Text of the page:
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The Evolution of Country Fingerpicking

GUEST 17 Aug 04 - 07:55 PM
GUEST 18 Aug 04 - 12:23 AM
Mark Clark 18 Aug 04 - 02:08 AM
GUEST 18 Aug 04 - 08:25 AM
GUEST,Hootenanny 18 Aug 04 - 11:46 AM
GUEST,Hootenanny 18 Aug 04 - 11:54 AM
GUEST 29 Sep 09 - 02:27 PM
Stringsinger 29 Sep 09 - 02:46 PM
Mark Clark 30 Sep 09 - 01:41 PM
bankley 01 Oct 09 - 11:09 AM
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Subject: RE: The Evolution of Country Fingerpicking
From: GUEST
Date: 17 Aug 04 - 07:55 PM

Rector was playing a Taylor? Last time I heard him play and talked with him, he was playing a custom made guitar out of Tennessee by a man whose name escapes me now...seems like it started with a "G." ...I just did a google search...Gallagher guitars...(In case the html didn't work, it's www.gallagherguitar.com) ...anyway...

I guess he got tired of it. He said the bass strings were too boomy. I was going to suggest mixing-and-matching string gauges, but...wasn't thinking too fast on my feet. Pat Kirtley or somebody must've talked him into a Taylor. I think Pat is a spokesperson or one of those guys travels around and conducts workshops as part of a promotional thing for Taylor guitars.

(again, http://www.win.net/~mainstring/welcome.html for Pat Kirtley info)


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Subject: RE: The Evolution of Country Fingerpicking
From: GUEST
Date: 18 Aug 04 - 12:23 AM

forward slash, back slash...so confusing, who can keep them straight...thanks little mudcat elf for fixing my post....


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Subject: RE: The Evolution of Country Fingerpicking
From: Mark Clark
Date: 18 Aug 04 - 02:08 AM

Oops! My error. I just went back and checked photographs I took at the Thumbpicking Contest and Steve is definately not playing a Taylor. It look as though he is indeed playing a special Gallagher of some sort. It looks like a round-shouldered, single-cutaway, fourteen-fret dreadnought with a slotted peghead. I'ts probably the same one he's pictured holding on his CD. Based on the Gallagher site, it doesn't seem to be a standard model.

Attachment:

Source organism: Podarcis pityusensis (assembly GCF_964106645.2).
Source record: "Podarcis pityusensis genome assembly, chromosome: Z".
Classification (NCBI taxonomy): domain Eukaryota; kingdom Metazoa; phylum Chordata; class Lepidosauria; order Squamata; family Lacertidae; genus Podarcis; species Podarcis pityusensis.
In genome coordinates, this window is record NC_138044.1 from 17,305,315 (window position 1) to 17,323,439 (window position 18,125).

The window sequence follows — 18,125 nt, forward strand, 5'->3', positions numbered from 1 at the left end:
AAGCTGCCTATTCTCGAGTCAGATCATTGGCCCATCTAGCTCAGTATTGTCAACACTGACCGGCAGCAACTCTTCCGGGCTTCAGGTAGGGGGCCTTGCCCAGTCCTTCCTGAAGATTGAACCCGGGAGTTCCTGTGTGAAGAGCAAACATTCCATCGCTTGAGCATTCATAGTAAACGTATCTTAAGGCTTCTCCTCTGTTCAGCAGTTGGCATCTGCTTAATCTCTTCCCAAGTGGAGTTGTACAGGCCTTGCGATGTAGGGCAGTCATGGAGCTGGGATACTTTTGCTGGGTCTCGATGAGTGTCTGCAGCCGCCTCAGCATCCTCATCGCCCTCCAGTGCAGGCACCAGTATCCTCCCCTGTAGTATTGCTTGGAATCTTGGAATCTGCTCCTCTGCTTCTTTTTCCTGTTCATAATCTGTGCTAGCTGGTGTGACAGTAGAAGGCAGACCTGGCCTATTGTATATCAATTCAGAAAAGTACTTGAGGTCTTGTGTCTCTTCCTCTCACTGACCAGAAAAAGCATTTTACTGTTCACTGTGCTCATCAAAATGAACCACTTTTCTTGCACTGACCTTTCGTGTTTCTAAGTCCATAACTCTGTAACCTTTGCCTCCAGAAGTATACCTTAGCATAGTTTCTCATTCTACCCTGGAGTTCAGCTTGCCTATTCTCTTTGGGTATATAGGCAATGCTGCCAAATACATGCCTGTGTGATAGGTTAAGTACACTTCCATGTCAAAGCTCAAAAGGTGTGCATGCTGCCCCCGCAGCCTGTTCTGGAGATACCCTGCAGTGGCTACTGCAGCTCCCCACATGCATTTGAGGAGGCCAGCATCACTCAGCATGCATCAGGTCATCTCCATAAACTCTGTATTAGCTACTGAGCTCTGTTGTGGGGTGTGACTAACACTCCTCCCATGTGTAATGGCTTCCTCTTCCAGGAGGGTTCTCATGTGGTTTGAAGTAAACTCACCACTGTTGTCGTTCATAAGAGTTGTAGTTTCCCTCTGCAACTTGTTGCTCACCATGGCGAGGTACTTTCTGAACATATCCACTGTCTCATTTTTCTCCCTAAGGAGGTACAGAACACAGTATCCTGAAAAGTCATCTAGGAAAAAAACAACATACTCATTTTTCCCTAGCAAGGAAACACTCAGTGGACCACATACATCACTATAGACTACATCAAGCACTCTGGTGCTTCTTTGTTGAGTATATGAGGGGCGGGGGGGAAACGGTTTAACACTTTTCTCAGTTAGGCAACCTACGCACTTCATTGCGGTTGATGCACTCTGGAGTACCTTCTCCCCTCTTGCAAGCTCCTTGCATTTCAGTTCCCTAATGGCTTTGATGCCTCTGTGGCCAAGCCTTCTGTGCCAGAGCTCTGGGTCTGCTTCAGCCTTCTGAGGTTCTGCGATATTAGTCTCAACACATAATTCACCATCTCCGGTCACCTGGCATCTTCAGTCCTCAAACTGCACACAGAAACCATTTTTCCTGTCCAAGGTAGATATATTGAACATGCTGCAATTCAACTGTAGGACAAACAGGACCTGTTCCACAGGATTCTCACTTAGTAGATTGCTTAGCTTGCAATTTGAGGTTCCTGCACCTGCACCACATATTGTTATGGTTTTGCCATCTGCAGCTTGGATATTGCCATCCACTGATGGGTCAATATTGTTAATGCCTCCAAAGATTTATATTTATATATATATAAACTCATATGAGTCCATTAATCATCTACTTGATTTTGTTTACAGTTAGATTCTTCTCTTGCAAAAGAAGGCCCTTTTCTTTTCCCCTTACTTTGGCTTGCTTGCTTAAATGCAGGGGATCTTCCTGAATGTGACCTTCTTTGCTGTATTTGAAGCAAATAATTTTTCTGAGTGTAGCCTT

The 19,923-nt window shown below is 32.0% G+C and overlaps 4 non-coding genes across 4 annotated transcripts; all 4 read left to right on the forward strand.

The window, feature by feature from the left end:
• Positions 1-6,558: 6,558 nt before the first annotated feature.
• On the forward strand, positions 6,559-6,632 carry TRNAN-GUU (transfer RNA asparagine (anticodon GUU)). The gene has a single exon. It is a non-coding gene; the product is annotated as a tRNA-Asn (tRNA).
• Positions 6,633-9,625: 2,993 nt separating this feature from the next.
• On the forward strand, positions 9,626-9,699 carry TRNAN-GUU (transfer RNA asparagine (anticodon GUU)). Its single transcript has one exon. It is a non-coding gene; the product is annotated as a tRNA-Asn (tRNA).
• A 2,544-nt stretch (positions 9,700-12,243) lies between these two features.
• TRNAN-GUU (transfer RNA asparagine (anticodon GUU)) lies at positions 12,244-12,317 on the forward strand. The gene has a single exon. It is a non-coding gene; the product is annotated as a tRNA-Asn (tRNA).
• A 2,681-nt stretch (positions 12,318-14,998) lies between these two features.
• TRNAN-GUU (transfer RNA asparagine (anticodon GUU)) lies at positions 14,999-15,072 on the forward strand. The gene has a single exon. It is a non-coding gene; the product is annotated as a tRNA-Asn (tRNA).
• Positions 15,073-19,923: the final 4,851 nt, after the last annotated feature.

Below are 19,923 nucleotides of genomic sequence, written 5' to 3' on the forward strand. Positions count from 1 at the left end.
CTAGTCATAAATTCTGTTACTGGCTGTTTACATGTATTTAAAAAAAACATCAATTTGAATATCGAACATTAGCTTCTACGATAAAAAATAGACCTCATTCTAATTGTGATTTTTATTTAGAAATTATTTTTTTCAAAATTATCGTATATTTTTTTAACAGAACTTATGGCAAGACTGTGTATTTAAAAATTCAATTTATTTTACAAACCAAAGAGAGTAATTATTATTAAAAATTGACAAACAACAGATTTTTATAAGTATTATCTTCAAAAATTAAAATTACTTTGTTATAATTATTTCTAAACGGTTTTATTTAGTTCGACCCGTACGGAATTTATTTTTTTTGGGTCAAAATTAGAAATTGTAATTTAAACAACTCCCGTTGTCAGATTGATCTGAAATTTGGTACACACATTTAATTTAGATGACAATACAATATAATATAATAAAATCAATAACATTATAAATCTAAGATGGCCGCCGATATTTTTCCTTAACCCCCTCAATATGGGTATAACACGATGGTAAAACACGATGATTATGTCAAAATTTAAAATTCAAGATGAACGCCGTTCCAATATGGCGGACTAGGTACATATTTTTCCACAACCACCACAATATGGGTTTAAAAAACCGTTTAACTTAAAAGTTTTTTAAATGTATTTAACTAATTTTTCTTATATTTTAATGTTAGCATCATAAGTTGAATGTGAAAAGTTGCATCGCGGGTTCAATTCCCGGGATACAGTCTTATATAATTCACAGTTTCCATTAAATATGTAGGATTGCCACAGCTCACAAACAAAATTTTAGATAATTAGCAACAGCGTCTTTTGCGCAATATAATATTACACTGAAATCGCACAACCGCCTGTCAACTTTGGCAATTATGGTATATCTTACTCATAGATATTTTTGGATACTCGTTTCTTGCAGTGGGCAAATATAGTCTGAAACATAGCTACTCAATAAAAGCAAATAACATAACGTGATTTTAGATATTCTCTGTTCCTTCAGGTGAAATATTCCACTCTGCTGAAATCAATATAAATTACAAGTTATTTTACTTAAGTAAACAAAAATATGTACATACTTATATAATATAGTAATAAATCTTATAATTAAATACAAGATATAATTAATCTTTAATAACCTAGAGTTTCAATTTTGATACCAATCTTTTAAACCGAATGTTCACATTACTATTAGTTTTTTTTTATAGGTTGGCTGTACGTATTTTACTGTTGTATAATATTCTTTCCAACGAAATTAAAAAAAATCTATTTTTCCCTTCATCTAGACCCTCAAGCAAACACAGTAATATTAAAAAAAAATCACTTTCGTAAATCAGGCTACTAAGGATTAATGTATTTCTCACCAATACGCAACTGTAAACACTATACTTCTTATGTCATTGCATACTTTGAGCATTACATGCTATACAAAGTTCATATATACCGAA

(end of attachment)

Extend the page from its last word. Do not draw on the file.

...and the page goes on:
- Mark


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Subject: RE: The Evolution of Country Fingerpicking
From: GUEST
Date: 18 Aug 04 - 08:25 AM

...Yeah, he told me that he had specified what he wanted on that guitar. I don't remember all that he told me but one of the things he said was that he had wanted an open headstock, for what reason I don't know.


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Subject: RE: The Evolution of Country Fingerpicking
From: GUEST,Hootenanny
Date: 18 Aug 04 - 11:46 AM


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Subject: RE: The Evolution of Country Fingerpicking
From: GUEST,Hootenanny
Date: 18 Aug 04 - 11:54 AM

Have just skipped through this thread admittedly quite quickly but don't seem to have noticed a mention of Eddie Pennington who is still playing this material. I Had the pleasure of hearing him at a festival three years back and then spending about two or three hours with him at a private party where he played non stop. I bought one of his cd's then and recently picked up the new one on Smithsonian Folkways.
If you are into this style of playing I would reccomend that you give him a listen. Eddie is from Kentucky and knew some of the people mentioned in the article.

Be warned though you might want to throw away your guitar after this.


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Subject: RE: The Evolution of Country Fingerpicking